Creating a ticket dependency

Where to host ticket dependencies?

Ticket dependencies are objects of type TicketDependency (as discussed previously), and each Ticket maintains a Collection of its dependencies of other Tickets (as discussed previously).

It makes sense to me, that a ticket gets to decide what other work items it depends on. Ticket dependencies are such small objects, just expressing a relationship, while at the same time having a significant effect on the work plan of a project (one simple work item can depends on several complicated work items). So I’m having 2 ideas:

  1. Decide that tickets always host their dependencies, so the way to create a new dependency is to send an Offer activity
  2. Allow the same flexibility we have for Tickets, i.e. a ticket may decide it wants to host its deps, but also may support remotely-hosted deps out of its control, i.e. a dependency can be submitted using either Create or Offer, like with Tickets


Unless this gets feedback and arguments in favor of remotely-hosted deps, or unless ticket depenencies get some new properties and become bigger objects with more meaningful content, I’m going to default to the 1st option (it’s simpler).

Another question is how the depended-on ticket would be notified of the dependency. But that’s probably simple, it can work like this:

  1. The ticket dependency is submitted using Offer (or Create if we want to support remotely-hosted deps), the tracker of the depending ticket and the tracker of the depended-on ticket may/should both be addressed
  2. The ticket tracker sends out an Accept, addressing the submitting user and the tracker of the depended-on ticket
  3. The tracker of the depended-on ticket sees the Offer and the Accept (or sees just the Accept and fetches the Offer it refers to), and lists the depending ticket in its dependants (i.e. reverse dependencies) collection

I’m just passing by, but have some feedback (I’m not fully informed, so sorry in advance where I’m off the mark, these are just thoughts that popped up with me)…

Why do you use Offer semantics and is there a need for both Offer and Create in option 2? Wouldn’t a Create in all cases suffice? Is the Offer semantically appropriate, or should it be reserved for other purposes?

To me an offer means that both sides are actively involved in the offering process, almost like in a manual, explicit procedure between 2 actors. This could very well be your intention and there’d be UI on both ends to facilitate this (the offer would almost entail an issue in itself).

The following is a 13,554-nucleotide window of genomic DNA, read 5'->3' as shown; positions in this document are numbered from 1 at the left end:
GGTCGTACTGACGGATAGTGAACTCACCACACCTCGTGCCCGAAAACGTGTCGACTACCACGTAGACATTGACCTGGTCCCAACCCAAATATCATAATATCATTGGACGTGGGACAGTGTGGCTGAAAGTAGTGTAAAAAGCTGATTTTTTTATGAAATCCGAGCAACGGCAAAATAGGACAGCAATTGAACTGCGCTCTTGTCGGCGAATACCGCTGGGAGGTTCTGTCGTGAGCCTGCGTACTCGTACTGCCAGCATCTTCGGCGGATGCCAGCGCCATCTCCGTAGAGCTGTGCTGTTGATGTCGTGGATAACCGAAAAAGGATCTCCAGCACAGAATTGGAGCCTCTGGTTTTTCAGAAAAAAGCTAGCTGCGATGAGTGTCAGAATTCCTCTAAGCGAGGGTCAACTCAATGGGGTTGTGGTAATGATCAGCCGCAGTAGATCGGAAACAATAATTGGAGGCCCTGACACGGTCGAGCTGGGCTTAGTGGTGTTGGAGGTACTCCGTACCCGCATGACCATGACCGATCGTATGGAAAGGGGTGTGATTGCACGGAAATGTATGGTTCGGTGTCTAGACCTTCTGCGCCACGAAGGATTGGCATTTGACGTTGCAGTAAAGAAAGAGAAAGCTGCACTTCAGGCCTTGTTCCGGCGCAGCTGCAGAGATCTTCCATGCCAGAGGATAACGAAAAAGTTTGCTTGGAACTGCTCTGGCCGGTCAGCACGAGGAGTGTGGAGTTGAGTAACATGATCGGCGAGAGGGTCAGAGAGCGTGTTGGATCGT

FreeDictionary on Offer:

a. To present for acceptance or rejection; proffer: offered me a drink.
b. To put forward for consideration; propose: offer an opinion.
c. To present in order to meet a need or satisfy a requirement: offered new statistics in order to facilitate the decision-making process.

Clause c) may best fit the bill here, but ‘present’ may just mean 'display that there is an TicketDependency’ and how that’s handled afterwards is another matter (e.g. by returning an Accept at some future date to formally acknowledge the dependency).

Until that time the Create{TicketDependency} just behaves like a ‘mention’ in the ticket where it was created, and an entry in the timeline of the ticket that was targeted.

As an example @csarven in a recent GH ticket about AP + Solid mentioned (hashtagged) a whole bunch of related GH tickets. This is great, as it is now plugged into the project at relevant places. The timeline references there can be either ignored or pique someone’s interest.

If you have TicketDependency in a ticket’s timeline you could just show the relationship type as a label. Instead of currently:

csarven mentioned this issue 3 days ago
ActivityPub SocialCG reaching out to Solid #4

You could have:

csarven mentioned this Codeberg ticket 3 days ago as a critical dependency.   [Accept]
ActivityPub SocialCG reaching out to Solid #4

Pressing the Accept button at a later time would not be part of this transaction, and would create a new timeline entry. Whether or not the repository allows these linkbacks (remote or otherwise) could be part of configuration settings.

I am very much in favor of allowing remotely-hosted deps. In this example both AP and Solid standardization happens all over the place and had csarven mentioned Codeberg or Gitlab issues I would certainly want to know when reading the issues there.

PS. Off-topic, but related to tickets: Retaining compatibility of tickets to the fediverse.